Instead, Smith responds that “several of [his] grievances weren’t allowed the privilege of
complete exhaustion due to machination, manipulation, and/or thwart,” and that “Danial Smith
rejected several submitted grievance[s] with no just cause.” Thus, the only issue before the Court
is whether Smith’s failure to exhaust should be excused because grievance coordinator Danial
Smith thwarted Smith’s attempts to exercise his administrative remedies.
To resolve this issue, the Court’s analyses must start with the Prison Litigation Reform
Act’s (PLRA) exhaustion requirement. The PLRA requires that a prisoner must exhaust all
available administrative remedies before he or she may bring a federal action related to prison
conditions. 42 U.S.C. § 1997e(a) (2013). This requirement “applies to all inmate suits about
prison life, whether they involve general circumstances or particular episodes, and whether they
allege excessive force or some other wrong.” Porter v. Nussle, 534 U.S. 516, 532, 122 S. Ct.
983, 152 L. Ed. 2d 12 (2002); accord Freeman v. Francis, 196 F.3d 641, 644 (6th Cir. 1999). To
properly exhaust administrative remedies, the prisoner must comply with the deadlines and
procedures of the specific prison involved—here, CCP § 14.6. See Woodford 548 U.S. at 90;
Jones v. Bock, 549 U.S. 199, 218, 127 S. Ct. 910, 166 L. Ed. 2d 798 (2007); accord Lee v.
Willey, 789 F.3d 673, 677 (6th Cir. 2015).
However, In Ross v. Blake, the United States Supreme Court described a textual
exception to mandatory exhaustion that hinges on the “availab[ility]” of administrative remedies.
See Ross, 136 S.Ct. at 1858 (citing § 1997e(a)). The Supreme Court described three
circumstances where an administrative remedy is not “capable of use to obtain relief”:
First . . . an administrative procedure is unavailable when (despite what regulations or
guidance materials may promise) it operates as a simple dead end—with officers unable
or consistently unwilling to provide any relief to aggrieved inmates. . . . Next, an
administrative scheme might be so opaque that it becomes, practically speaking,
incapable of use. . . . And finally, the same is true when prison administrators thwart
inmates from taking advantage of a grievance process through machination,
misrepresentation, or intimidation.
Id. at 1859-60 (citations omitted).
Here, as discussed above, Smith claims that he is excused from exhaustion as required by
the PLRA and CCP § 14.6 because grievance coordinator Danial Smith thwarted his attempts to
utilize the KSP grievance system. Based on Ross, if this is the case, Smith’s failure to exhaust
would indeed be excused.
However, Smith has failed to provide the Court even a scintilla of evidence to suggest
that this is the case. Smith points to no specific evidence in the Record, including the seven
exhibits attached to his response, which would suggest that grievance coordinator Danial Smith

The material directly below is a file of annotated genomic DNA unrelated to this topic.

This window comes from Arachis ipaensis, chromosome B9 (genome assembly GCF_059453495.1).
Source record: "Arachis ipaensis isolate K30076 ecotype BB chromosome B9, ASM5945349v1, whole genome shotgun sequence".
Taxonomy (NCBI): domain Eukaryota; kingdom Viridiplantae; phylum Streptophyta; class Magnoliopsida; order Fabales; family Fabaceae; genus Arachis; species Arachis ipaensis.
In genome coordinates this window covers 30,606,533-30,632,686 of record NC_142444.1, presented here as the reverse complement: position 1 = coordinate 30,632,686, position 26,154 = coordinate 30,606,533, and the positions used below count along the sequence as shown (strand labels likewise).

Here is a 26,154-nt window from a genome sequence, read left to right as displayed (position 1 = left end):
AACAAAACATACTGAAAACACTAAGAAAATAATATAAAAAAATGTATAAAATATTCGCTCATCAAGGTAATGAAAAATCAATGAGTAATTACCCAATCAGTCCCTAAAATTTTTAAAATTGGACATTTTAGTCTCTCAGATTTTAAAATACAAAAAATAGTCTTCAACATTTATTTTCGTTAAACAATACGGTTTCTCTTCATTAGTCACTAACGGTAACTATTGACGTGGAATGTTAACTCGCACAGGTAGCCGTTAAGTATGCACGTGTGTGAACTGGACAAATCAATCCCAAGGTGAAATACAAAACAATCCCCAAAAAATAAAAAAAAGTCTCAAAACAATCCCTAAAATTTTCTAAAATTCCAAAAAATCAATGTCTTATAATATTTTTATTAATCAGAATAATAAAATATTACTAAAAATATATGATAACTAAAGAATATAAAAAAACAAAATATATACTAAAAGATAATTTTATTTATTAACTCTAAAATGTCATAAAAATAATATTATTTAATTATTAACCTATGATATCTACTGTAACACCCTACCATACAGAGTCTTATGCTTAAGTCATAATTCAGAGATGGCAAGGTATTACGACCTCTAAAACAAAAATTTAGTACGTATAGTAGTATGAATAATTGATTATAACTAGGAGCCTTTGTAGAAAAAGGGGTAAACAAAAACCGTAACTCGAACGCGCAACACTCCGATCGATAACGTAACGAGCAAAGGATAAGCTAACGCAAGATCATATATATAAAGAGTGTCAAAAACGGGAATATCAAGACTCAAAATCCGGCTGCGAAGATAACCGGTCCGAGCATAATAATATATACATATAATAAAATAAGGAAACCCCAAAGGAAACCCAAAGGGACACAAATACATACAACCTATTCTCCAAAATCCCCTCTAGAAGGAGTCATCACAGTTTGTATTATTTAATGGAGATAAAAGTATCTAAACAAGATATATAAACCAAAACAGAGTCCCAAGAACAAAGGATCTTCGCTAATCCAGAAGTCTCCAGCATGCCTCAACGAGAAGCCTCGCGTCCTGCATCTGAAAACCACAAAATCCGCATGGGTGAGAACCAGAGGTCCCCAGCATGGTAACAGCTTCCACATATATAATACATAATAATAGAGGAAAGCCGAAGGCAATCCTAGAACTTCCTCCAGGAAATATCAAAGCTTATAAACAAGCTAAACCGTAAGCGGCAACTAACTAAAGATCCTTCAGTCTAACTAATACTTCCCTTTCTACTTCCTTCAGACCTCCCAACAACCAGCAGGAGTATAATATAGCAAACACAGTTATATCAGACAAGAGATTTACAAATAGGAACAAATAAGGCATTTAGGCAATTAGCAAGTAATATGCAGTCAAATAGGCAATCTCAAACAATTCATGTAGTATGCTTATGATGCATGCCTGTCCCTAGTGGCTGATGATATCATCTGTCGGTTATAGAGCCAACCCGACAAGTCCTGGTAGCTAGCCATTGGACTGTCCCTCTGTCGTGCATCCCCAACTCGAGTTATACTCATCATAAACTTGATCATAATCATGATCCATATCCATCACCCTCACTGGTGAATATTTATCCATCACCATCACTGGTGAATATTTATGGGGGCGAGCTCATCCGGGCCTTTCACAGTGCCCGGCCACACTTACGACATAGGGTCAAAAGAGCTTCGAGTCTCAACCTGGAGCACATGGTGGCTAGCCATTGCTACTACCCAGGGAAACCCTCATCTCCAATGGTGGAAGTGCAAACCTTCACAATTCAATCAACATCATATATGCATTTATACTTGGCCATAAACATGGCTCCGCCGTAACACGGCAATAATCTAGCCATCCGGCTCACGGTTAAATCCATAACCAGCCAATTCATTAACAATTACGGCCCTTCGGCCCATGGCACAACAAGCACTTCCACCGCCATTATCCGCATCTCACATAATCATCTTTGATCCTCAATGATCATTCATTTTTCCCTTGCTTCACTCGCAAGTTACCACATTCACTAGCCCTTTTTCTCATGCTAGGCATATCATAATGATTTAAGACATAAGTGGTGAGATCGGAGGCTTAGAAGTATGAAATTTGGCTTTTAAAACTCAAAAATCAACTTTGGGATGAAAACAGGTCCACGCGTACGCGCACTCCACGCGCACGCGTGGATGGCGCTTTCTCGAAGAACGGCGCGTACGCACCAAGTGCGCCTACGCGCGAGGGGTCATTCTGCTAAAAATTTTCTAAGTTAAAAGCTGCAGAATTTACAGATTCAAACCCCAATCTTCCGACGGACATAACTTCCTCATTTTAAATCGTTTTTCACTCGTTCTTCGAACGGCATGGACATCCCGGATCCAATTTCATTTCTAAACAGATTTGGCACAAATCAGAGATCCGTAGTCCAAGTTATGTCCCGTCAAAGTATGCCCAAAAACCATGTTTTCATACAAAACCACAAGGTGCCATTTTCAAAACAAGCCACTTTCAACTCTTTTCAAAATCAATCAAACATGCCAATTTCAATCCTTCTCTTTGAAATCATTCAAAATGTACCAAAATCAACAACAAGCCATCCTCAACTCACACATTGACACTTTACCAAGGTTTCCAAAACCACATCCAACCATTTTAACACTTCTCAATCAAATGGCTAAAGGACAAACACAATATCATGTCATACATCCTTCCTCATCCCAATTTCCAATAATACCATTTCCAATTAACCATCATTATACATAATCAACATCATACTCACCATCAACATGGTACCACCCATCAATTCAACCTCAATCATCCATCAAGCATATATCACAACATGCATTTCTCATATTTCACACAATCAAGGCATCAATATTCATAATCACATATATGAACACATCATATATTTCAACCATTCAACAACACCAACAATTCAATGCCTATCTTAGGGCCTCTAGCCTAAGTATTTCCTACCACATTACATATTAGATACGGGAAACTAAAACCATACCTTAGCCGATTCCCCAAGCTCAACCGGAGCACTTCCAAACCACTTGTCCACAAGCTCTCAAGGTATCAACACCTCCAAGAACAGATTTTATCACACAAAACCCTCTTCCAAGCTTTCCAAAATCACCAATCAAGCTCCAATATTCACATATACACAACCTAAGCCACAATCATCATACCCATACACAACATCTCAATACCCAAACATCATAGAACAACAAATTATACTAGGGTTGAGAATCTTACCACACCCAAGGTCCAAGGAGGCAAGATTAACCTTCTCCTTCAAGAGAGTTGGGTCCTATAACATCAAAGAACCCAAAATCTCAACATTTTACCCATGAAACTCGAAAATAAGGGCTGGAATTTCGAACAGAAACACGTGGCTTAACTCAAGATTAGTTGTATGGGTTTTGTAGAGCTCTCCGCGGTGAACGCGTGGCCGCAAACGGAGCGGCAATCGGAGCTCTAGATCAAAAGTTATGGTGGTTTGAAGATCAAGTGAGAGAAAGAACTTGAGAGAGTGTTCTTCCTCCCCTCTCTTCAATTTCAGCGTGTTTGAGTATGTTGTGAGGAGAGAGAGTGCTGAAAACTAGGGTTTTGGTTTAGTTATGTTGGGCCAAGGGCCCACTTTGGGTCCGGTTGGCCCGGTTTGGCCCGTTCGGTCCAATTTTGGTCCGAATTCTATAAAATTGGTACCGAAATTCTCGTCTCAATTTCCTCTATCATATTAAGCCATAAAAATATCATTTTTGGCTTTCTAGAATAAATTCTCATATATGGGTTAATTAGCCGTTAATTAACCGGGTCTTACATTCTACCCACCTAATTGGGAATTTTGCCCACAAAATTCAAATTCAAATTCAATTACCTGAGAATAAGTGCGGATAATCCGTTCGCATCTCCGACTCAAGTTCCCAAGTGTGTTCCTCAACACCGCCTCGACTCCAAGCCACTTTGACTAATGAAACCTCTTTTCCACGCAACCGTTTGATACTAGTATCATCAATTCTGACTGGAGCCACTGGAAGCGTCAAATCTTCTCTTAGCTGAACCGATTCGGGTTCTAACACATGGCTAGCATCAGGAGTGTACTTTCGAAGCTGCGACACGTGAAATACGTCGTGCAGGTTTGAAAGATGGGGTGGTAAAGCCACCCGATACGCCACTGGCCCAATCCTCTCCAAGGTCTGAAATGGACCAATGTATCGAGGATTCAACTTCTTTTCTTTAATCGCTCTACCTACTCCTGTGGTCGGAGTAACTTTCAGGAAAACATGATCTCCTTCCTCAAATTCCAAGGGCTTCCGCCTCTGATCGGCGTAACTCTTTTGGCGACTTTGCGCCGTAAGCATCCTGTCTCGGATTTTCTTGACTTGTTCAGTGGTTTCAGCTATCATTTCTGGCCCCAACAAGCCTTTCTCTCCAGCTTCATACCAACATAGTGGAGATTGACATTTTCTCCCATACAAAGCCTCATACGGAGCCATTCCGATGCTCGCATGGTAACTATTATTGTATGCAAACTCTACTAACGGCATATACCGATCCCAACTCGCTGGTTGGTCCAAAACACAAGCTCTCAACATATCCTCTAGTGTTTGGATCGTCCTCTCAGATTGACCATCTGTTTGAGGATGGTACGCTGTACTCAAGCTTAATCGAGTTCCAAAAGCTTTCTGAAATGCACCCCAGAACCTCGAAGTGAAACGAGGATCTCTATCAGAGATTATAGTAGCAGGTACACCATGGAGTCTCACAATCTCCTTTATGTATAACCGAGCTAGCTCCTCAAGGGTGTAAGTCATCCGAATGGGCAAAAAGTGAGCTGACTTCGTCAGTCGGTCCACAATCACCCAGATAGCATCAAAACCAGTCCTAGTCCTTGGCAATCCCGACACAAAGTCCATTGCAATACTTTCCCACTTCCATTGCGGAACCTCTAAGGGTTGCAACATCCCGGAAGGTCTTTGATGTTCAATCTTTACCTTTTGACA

thwarted his attempts to utilize the KSP grievance process as required by CCP § 14.6. Instead,
Defendant Smith relies only on his own conclusory statements and bare allegations that “Danial
Smith rejected several submitted grievance[s] with no just cause.” (R. 73). Such generalized
statements and bald assertions are insufficient to create a genuine dispute of material fact as to
whether the administrative process was available. Belser v. James, No. 16-2578, 2017 U.S. App.
LEXIS 23218, 2017 WL 5479595, at *2 (6th Cir. June 6, 2017) (citing in part Arbuckle v.
Bouchard, 92 F. App’x 289, 291 (6th Cir. 2004)).
Indeed, although not obligated to, the Court on its own accord went through the entire
Record, including the 210 pages of exhibits attached to Smith’s Response, and found nothing
that would suggest grievance coordinator Danial Smith thwarted Defendant Smith in any way.
Wardle v. Lexington–Fayette Urban County Gov’t, 45 Fed.Appx. 505, 509 (6th Cir.2002) (“[A]
district court is not required to search the record to determine whether genuine issues of material
fact exist when the non-moving party has failed to point them out.”). Instead, upon searching the
Record, the Court found the only grievance concerning Nurse Davis’s alleged refusal to treat,
Grievance No. 17-05-113-G, to be properly rejected by grievance coordinator Smith pursuant to
CPP § 14.6(J)(1)(a)(2). CPP § 14.6(J)(1)(a)(2) states that “ [a] grievance about a personal and
specific incident shall be filed within five (5) business days after the incident occurred.” Smith
saw Nurse Davis on either the 24th or 25th of April. He filed Grievance No. 17-05-113-G on
May 12th—well after the five-day period prescribed by CCP § 14.6(J)(1)(a)(2).
Thus, the Court need not proceed further. Smith has failed to exhaust his administrative
remedies against Nurse Davis. Smith’s self-serving conclusory statements regarding
machination—without even a shred of evidence to support them—are not enough to create a
material factual dispute so as to defeat Nurse Davis’s properly supported Motion for Summary
Judgment. Nurse Davis’s Motion for Summary Judgement based on Smith’s failure to exhaust
his administrative remedies is granted.
For the forgoing reasons, and the Court being otherwise sufficiently advised, Defendant
Charles Aaron Davis’s Motion for Summary Judgment, (R. 68), is HEREBY GRANTED. All
claims against Defendant Charles Aaron Davis are dismissed with prejudice.
The Clerk of Court is DIRECTED to terminate Defendant Charles Aaron Davis as a party
to this action.
IT IS SO ORDERED.
June 24, 2019
cc: Rodney Smith
KENTUCKY STATE PENITENTIARY
266 Water Street
Eddyville, KY 42038